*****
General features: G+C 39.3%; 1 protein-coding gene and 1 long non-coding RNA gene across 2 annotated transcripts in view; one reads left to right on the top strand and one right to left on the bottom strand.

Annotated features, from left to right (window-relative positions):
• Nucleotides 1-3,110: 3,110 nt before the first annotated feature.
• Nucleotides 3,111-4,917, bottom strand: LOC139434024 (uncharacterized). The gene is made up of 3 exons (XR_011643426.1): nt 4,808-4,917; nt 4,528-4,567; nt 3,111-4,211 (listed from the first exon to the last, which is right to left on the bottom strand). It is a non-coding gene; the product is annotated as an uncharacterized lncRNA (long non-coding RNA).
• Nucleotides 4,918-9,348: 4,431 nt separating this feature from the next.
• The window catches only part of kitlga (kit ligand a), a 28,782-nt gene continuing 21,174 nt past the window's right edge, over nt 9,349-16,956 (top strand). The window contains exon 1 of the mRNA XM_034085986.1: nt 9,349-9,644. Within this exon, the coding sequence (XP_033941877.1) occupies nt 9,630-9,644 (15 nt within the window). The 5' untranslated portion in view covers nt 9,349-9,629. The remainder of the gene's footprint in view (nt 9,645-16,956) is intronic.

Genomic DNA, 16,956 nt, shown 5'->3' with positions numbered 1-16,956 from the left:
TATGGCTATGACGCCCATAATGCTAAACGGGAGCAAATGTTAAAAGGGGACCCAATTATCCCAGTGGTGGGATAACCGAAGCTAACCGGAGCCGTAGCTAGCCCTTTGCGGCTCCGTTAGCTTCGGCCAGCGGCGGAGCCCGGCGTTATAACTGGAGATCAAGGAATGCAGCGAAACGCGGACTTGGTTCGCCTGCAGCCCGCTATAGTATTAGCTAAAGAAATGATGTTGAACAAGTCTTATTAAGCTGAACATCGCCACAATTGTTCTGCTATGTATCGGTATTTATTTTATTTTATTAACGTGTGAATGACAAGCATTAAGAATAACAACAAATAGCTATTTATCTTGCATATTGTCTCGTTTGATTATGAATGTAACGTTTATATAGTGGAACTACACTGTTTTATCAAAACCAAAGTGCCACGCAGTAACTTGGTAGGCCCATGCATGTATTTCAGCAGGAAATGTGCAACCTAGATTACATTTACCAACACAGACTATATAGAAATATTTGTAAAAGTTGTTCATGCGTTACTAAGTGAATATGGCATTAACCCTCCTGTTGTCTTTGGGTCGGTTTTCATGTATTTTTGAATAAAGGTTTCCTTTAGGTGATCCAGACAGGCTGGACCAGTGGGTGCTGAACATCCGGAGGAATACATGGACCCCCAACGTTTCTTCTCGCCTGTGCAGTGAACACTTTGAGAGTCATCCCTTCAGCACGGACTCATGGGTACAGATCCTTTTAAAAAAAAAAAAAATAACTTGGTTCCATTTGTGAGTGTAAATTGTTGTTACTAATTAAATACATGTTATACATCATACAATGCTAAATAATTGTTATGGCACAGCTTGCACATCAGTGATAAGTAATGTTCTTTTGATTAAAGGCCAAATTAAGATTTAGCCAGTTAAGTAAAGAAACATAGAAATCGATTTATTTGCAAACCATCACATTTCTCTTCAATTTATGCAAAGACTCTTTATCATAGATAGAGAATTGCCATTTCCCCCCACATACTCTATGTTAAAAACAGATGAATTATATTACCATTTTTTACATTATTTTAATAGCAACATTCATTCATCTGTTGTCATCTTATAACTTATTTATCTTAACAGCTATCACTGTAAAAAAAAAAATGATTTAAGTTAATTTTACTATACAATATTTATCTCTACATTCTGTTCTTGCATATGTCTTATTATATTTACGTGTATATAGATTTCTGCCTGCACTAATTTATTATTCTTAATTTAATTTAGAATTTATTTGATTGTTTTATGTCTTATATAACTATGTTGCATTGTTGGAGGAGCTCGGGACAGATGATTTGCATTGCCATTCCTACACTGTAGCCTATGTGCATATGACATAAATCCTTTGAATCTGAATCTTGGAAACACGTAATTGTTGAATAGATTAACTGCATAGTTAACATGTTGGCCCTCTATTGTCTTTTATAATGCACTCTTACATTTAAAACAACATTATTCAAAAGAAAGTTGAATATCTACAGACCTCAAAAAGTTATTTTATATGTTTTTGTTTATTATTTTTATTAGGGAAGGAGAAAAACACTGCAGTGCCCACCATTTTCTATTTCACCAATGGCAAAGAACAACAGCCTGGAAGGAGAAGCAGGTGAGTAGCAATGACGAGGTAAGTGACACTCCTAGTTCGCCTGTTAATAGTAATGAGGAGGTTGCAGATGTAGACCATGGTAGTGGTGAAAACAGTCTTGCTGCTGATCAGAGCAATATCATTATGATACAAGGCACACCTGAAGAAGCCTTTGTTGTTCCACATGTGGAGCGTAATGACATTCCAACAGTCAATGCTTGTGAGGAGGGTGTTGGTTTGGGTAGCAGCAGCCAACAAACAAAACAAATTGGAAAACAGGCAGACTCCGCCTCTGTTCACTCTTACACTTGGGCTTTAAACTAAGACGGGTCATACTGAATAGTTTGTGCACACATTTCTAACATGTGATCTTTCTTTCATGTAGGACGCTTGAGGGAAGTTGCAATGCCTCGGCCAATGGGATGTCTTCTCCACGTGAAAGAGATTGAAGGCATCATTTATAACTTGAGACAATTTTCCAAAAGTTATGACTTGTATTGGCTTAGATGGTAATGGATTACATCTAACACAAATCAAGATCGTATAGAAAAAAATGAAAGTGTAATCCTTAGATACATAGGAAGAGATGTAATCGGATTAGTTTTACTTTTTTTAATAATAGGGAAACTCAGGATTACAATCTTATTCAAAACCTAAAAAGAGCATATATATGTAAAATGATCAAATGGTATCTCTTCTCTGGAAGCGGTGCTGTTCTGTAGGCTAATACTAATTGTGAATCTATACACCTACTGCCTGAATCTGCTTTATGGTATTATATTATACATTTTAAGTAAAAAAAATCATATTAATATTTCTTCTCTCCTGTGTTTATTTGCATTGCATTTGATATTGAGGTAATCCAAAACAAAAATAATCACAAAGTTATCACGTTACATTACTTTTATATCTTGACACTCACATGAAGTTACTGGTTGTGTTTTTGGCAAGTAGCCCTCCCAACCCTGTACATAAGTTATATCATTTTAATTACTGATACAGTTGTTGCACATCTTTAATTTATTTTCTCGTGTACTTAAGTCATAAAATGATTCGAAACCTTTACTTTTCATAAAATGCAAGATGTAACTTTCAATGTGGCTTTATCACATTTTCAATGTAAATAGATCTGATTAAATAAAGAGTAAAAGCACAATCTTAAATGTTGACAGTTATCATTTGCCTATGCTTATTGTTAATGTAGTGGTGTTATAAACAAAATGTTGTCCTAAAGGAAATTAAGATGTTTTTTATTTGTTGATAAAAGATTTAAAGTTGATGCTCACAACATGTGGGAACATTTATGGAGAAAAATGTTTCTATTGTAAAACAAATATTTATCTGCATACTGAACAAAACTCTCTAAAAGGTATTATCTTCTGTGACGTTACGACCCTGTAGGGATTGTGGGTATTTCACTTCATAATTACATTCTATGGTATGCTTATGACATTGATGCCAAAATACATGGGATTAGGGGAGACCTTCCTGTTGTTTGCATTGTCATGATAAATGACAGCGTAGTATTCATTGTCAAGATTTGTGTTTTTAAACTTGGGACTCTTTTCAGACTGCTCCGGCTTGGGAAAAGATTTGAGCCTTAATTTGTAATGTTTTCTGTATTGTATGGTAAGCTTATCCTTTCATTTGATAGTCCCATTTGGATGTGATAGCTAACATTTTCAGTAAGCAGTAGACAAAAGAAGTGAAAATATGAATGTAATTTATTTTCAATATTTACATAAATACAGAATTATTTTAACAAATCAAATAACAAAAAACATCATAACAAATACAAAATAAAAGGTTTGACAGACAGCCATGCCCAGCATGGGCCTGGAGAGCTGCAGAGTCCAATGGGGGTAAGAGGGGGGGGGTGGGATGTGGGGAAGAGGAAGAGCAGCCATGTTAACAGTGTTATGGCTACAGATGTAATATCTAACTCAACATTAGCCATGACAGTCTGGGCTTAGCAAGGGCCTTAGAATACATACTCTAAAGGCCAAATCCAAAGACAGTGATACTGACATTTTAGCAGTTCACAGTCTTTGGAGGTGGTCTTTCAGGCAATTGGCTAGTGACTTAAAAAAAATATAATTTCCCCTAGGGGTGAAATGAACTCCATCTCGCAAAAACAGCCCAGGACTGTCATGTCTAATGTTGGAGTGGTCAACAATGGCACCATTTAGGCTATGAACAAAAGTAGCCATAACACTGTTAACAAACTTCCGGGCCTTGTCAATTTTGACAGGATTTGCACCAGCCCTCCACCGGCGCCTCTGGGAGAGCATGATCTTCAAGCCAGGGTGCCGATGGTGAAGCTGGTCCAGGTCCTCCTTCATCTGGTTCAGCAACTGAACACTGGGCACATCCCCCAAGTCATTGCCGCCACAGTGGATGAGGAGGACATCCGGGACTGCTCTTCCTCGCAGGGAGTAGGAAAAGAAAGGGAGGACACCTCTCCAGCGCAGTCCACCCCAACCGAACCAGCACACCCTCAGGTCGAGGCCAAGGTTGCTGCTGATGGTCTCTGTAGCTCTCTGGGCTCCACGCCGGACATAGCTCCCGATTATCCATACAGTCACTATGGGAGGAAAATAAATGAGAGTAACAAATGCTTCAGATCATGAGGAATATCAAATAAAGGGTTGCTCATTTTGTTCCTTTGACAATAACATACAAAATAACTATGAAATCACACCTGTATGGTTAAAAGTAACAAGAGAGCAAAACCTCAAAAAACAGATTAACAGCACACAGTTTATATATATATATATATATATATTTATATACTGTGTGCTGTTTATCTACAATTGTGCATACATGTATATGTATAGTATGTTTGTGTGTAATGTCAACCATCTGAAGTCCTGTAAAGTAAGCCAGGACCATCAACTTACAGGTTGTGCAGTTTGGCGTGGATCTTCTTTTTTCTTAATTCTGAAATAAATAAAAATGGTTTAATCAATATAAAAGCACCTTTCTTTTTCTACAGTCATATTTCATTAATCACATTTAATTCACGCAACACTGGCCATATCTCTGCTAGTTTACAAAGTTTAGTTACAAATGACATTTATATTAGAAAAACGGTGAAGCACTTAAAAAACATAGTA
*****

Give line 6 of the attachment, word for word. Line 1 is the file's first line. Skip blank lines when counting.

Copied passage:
• The window catches only part of kitlga (kit ligand a), a 28,782-nt gene continuing 21,174 nt past the window's right edge, over nt 9,349-16,956 (top strand). The window contains exon 1 of the mRNA XM_034085986.1: nt 9,349-9,644. Within this exon, the coding sequence (XP_033941877.1) occupies nt 9,630-9,644 (15 nt within the window). The 5' untranslated portion in view covers nt 9,349-9,629. The remainder of the gene's footprint in view (nt 9,645-16,956) is intronic.